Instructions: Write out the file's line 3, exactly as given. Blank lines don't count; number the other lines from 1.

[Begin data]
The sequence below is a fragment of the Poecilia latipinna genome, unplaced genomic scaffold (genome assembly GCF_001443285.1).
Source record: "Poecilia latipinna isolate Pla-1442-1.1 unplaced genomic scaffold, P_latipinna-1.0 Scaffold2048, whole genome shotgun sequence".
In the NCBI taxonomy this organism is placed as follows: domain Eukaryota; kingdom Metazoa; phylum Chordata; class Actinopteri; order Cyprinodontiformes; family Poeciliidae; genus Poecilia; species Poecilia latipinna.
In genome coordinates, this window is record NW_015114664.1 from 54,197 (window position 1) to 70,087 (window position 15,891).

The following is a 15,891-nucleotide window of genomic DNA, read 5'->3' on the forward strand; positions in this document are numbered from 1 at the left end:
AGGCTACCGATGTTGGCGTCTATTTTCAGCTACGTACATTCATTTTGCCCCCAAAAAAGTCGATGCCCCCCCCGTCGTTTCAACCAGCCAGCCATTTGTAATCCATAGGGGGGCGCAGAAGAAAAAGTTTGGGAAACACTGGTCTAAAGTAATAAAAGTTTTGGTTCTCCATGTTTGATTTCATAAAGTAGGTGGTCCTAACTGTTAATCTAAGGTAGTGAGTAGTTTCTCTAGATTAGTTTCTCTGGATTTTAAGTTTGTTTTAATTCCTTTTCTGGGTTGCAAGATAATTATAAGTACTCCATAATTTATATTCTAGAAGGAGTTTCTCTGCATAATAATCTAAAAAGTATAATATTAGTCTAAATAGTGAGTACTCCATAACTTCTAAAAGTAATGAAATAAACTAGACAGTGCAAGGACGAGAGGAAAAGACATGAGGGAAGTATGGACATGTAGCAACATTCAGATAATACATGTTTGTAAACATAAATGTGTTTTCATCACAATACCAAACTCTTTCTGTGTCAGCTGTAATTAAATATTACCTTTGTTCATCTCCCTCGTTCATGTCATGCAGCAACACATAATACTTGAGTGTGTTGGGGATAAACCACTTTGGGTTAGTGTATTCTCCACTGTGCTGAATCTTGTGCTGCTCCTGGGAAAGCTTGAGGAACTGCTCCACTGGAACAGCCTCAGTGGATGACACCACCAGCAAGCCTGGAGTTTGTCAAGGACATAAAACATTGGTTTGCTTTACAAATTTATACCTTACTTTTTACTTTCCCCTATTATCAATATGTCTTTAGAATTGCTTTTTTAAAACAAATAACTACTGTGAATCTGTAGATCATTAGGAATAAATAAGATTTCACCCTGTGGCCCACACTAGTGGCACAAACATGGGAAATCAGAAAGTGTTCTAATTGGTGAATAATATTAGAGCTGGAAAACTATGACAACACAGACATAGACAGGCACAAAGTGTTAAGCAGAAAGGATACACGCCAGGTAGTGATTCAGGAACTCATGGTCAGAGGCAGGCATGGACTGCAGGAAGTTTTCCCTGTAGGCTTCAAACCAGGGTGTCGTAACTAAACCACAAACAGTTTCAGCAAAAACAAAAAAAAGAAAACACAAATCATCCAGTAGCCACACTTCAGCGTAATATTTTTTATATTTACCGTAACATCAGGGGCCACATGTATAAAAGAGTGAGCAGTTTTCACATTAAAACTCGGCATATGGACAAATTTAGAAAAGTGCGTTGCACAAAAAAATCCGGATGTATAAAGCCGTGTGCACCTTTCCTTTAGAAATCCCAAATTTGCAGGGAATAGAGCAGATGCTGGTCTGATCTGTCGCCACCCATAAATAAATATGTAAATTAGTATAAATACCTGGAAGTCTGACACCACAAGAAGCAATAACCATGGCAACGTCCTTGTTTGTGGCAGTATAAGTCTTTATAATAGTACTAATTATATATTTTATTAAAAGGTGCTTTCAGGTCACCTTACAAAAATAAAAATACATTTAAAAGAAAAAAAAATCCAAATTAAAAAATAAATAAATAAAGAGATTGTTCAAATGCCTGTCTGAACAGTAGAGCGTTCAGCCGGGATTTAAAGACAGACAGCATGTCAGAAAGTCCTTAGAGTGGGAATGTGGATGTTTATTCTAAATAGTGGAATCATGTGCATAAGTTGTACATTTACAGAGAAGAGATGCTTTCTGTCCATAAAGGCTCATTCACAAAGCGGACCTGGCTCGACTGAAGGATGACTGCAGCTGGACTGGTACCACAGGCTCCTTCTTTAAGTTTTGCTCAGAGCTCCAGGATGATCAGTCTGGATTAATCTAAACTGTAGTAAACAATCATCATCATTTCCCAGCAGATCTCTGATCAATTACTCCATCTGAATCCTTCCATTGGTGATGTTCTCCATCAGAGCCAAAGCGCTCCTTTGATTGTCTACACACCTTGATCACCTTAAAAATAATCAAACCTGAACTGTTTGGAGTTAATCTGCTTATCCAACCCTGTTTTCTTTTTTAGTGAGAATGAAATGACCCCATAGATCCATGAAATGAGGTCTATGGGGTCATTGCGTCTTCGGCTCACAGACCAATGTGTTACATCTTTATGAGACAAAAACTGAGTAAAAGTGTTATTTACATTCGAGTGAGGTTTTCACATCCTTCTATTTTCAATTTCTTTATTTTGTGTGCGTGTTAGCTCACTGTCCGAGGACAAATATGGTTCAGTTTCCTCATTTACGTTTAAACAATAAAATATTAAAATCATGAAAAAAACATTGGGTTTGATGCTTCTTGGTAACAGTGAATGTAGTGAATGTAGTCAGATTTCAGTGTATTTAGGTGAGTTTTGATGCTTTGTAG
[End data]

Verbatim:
In the NCBI taxonomy this organism is placed as follows: domain Eukaryota; kingdom Metazoa; phylum Chordata; class Actinopteri; order Cyprinodontiformes; family Poeciliidae; genus Poecilia; species Poecilia latipinna.